by Shane O'Neill

CIO Alert: Five New Microsoft Licensing Tweaks

Jul 14, 2010
Microsoft OfficeOffice SuitesOperating Systems

With mobility and virtualization pushing deeper into the enterprise, Microsoft has had to make changes to its software licensing schemes. Forrester outlines five of the most relevant ones and advises CIOs how to navigate (and negotiate) these tricky waters.

As if Microsoft software licensing schemes weren’t complex enough, the brain trust in Redmond has cooked up changes to keep up with growing trends such as mobility and virtualization.

Before CIOs can decide on, say, a three-year Enterprise Agreement or a flexible, pay-as-you-go Select Agreement, they’ll need to know how recent changes made to Microsoft’s licensing and pricing schemes impacts them. Microsoft’s changes also throw a spotlight on whether or not Software Assurance is in your best interest.

Although many of the changes are favorable to customers, there are some hidden twists and turns that could lead IT buyers astray if they are not careful, according to a recent report by Forrester Research.

Some of the changes that could have serious implications for IT departments, according to Forrester, range from price increases and repackaging for Office to changes to the rules on remote access and virtualized desktops to upcoming retirement of the Select License program. There’s also the elimination of the SA (Software Assurance) renewal grace period that throws a monkey wrench into a CIO’s timetable for negotiations.

Microsoft’s changes also don’t go far enough to address concerns that Forrester is hearing from hundreds of IT buyers about the mismatch between the cost and value of Office upgrades and the licensing complexity of desktop virtualization, writes Forrester analysts Duncan Jones and Christopher Voce.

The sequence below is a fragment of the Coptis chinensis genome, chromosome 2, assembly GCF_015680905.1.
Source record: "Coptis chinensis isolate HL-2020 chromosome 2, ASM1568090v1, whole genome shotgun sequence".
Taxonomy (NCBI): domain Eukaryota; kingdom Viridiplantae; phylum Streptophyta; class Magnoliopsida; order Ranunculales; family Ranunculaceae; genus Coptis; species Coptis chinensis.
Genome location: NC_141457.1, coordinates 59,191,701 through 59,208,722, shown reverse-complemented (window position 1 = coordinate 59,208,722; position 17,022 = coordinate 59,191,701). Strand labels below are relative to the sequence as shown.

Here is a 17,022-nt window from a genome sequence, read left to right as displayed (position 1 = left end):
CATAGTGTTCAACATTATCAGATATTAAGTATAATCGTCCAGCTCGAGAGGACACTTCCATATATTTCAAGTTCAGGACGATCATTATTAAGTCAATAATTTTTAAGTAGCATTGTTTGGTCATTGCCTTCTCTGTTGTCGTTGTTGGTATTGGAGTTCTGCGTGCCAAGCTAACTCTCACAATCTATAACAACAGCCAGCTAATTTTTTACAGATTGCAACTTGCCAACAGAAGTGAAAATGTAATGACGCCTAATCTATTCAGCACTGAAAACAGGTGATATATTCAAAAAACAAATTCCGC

Taking on the role of consumer advocate, Forrester lays out five licensing and pricing changes that IT buyers should focus on and try to leverage.

Office Pro Plus Got a Five Percent Price Increase Starting May 1, 2010

New volume licensing customers pay five percent more for Office 2010 than they did for Office 2007, starting May 1, 2010. Companies with SA licenses get the upgrade for free.

This means it’s a good time to weigh the pros and cons of SA for Office purchases. Forrester’s research indicates that many companies (60 percent in a recent survey) are satisfied with older versions of Office and are not planning to upgrade to Office 2010. The real draw of Software Assurance is upgrade rights, so why have it for Office if you’re not upgrading?

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Then again, SA does provide benefits other than upgrade rights, such as training and customer support and some flexibility when deploying virtualization technologies. “Companies have to figure out if these benefits are worth the cost,” says Forrester analyst Chris Voce.

Forrester’s Advice: Question the Value of Upgrade Rights and How it Complicates Office SA Decisions

For many Forrester clients, SA on Office is too expensive. Buyers considering renewing an EA (Enterprise Agreement) or adding SA to an Office 2010 purchase will struggle to see the value in Office upgrade rights when they don’t know what the next version will contain or when they will want to move to it.

Yet Microsoft is bound to be flexible on its SA policy as it is tries to preserve $10 billion a year in revenue from Office, according to Forrester. IT buyers negotiating an Office 2010 purchase should not forsake SA completely, rather they should push Microsoft reps to bring down the price to where it makes financial sense.

New Licensing Options for Virtualized, Mobile Office Deployments

Microsoft’s traditional definition of Office license “per device” has had to change with the times, as smartphones, thin clients and virtualization drive deeper into the corporate network. For instance, workers now access Office files using application streaming or virtualization technologies.

This has led Microsoft to clarify its SA policies. Starting on July 1, 2010, users of a PC with an Office license has rights to Office 2010 Web Apps from PCs or external devices, although companies will need to host the Office Web Apps on either SharePoint Server 2010 or SharePoint Foundation Server 2010.